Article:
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The Slide Area No. 10/February 2008

In the previous issue, I made reference to Larry Edmunds Bookstore. I am devoting this issue – a special historical number – to a reprint of an article from Picture Play, October 1930, pages 83 and 116, which is possibly the first piece published on a Hollywood bookstore catering to the film community.

The Boulevard Directory by Margaret Reid

In the old days, the palmy days of art for art’s sake and such, there was nothing a star liked better than to curl up in front of the camera with a good book. No cinema castle was complete without a tidy shelf of the dear classics in swell bindings. The library was second only to the Russian wolfhound in popularity. For press purposes the two were essential to success.

In these modern times, you don’t see any more pictures of stars with their Schopenhauer. You may think, consequently, that they have given up reading. But that’s because you haven’t cast an eye over the accounts at the Hollywood Book Store. Far from giving up literature, the film colony has taken it up. Dinner parties are now sustained as much by literary discussion as by studio gossip.

The Hollywood Book Store has been flourishing for over eight years. On the Boulevard at Highland Avenue, directly opposite the famous old Hotel Hollywood, a shallow cloister separates its door from the sidewalk. No architectural fancies distinguish it – it is just a shop. But it knows more about the inner star than any other shop in town. Taste in literature is a pretty infallible indication of character, and Hollywood has few secrets that are not known to the analytical walls of this store.

Even his best friends would probably be startled to know that a certain juvenile of considerable boxoffice appeal entered one day and asked nervously for a copy of “What Every Young Man Should Know.” Then there is the character actress who wears smart clothes and a sophisticated demeanor in drawing-room drama, and who buys every James Oliver Curwood opus as soon as it appears. And dear indeed to the hearts of the Hollywood Book Store is the famous ingénue who fluttered in to ask for Havelock Ellis’ latest murder mystery.

But there are exceptions to the general rule of local intelligence. This store caters principally to a moving-picture clientele, yet their stock is as varied as the best in New York, and their standard of selection and sale just about the finest in Los Angeles.

Jean Hersholt is an omnivorous collector, with a connoisseur’s discrimination. He is not attracted to the moderns. Dickens is his favorite and any old edition the store finds it immediately added to the Hersholt library.

John Barrymore has a leaning toward morbidity and eroticism, but abominates anything unless it is masterful of construction and in good taste. Every few days he comes in. Hat pulled down over his eyes, he asks for his book, spells his name out to the clerk through the corner of his mouth and makes a break for the door. Barrymore never browses.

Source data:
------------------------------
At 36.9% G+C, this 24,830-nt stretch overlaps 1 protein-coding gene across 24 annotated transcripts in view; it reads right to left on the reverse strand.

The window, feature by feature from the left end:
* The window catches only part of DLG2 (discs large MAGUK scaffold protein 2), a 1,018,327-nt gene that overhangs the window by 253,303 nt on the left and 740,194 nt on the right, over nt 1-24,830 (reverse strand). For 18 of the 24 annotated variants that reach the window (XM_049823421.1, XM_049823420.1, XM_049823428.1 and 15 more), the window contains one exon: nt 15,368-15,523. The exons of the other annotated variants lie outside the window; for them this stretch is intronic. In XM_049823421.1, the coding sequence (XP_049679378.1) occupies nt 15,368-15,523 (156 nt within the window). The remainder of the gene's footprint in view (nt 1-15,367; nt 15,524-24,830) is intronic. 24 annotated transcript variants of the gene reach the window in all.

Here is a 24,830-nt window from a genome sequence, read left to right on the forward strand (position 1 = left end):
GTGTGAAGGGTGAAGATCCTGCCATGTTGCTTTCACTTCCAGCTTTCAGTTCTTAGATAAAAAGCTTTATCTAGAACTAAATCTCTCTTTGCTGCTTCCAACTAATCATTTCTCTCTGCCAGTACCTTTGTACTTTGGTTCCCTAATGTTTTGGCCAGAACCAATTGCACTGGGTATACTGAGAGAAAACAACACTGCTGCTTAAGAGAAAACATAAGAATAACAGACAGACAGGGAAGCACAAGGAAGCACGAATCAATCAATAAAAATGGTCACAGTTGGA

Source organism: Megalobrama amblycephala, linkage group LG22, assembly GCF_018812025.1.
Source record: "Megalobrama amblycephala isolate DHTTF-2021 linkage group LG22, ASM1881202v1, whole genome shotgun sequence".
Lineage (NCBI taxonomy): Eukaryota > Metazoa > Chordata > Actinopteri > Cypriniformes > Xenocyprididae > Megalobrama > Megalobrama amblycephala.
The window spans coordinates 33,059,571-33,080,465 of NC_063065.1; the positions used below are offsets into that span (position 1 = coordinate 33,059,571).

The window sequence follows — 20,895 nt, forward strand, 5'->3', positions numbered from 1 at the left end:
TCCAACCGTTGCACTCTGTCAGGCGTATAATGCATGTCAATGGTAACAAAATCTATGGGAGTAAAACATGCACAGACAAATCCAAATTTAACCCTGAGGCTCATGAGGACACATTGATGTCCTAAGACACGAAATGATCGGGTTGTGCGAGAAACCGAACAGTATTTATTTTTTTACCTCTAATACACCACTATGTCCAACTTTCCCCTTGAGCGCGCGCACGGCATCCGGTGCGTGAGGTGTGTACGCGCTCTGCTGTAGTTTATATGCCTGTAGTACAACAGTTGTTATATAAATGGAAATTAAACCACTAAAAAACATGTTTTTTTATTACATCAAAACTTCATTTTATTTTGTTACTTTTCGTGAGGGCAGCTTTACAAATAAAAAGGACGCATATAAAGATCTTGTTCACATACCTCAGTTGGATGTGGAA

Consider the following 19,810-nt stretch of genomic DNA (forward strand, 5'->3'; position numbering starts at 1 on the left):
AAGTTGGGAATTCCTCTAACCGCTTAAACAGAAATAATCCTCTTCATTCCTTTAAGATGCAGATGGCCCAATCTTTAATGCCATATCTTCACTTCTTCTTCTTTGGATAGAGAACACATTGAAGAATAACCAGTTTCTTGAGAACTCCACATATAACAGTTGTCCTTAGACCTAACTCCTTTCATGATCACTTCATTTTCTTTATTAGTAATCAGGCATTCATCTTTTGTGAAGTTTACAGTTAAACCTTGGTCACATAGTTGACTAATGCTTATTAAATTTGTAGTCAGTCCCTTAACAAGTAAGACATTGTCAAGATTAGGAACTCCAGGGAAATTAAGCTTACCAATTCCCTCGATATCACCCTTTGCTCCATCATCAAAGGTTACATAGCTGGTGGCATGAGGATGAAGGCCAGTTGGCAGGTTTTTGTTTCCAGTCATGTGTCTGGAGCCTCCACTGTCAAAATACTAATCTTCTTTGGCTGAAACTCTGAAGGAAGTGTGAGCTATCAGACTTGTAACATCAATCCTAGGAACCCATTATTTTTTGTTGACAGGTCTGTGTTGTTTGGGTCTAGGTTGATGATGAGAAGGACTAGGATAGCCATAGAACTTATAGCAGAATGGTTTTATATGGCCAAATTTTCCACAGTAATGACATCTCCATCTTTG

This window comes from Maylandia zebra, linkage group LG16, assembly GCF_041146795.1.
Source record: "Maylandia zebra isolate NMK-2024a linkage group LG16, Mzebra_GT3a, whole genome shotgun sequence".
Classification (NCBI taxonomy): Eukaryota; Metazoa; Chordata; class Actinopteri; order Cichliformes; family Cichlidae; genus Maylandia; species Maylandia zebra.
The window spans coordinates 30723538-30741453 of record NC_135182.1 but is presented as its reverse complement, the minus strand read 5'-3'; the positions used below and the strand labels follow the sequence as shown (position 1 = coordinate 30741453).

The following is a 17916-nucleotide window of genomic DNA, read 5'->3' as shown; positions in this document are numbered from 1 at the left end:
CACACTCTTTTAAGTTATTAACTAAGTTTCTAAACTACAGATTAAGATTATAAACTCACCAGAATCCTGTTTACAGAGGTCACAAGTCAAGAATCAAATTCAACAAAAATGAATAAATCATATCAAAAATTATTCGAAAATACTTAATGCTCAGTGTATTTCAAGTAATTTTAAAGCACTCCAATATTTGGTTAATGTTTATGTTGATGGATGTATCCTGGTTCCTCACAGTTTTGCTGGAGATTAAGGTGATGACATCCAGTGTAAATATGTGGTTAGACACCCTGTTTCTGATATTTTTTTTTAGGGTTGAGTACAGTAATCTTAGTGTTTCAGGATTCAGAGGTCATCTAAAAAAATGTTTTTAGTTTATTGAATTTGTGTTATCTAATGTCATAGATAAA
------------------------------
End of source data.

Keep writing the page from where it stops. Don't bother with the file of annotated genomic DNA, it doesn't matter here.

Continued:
Frankly aware of the limitations of her literary knowledge, Joan Crawford seldom shops independently. Usually she asks the clerk’s advice. She wants to know what is good and why is it considered so. And then buys it. She recently disclosed a little-known passion of her husband. Douglas Jr. is doing some illustrating, perhaps for his own writing, and Joan bought the finest examples of Harry Clarke’s and Alastair’s drawings for him. They are two of Doug’s favorites and Joan surrounds him with an atmosphere in keeping with his own venture.

Louis Wolheim is the delight of the shop. What he doesn’t know about literature just isn’t to be known. A brilliant wit, his frequent visits are keenly enjoyed by the clerks, even aside from the prodigious purchases he makes.

Lois Moran is not to be taken in by the “faerie intellects.” She likes vitality and a sure power between the covers of the books she buys. And the covers themselves mean nothing to her. Special editions, signed copies, rare illustrations, are never brought out for Lois. Subject matter is all she cares about. Good books in cheap bindings are her meat.

Another youngster with taste anomalous to her appearance is Lola Lane. Fiction she buys now and then, but usually she pores over the shelves devoted to science, psychology, and astronomy. De Kruif’s “Microbe Hunters” is still one of her pet book. Any clerk who ventures into a technical argument with her becomes a very uncomfortable young man. For Lois knows her subjects.

Clara Bow, behind roseate glasses, buys in one visit a hundred dollars’ worth of “wicked stories.” But she is so sweet about it that the clerks are convinced she is only a little girl afraid of forgetting her part. Thus the books are a character reenforcement. The Costellos, Helene and Dolores, shop carefully and with taste. Good verse and finely written prose appeals to them. Dorothy Sebastian reads every play that appears in book form, and knows the modern drama intimately, despite her Hollywood exile. Conrad Nagel always knows exactly what he wants and is never “sold.”

As you see, the clientele of the Hollywood Book Store is not only the most celebrated in the world. It is also a very discriminating one.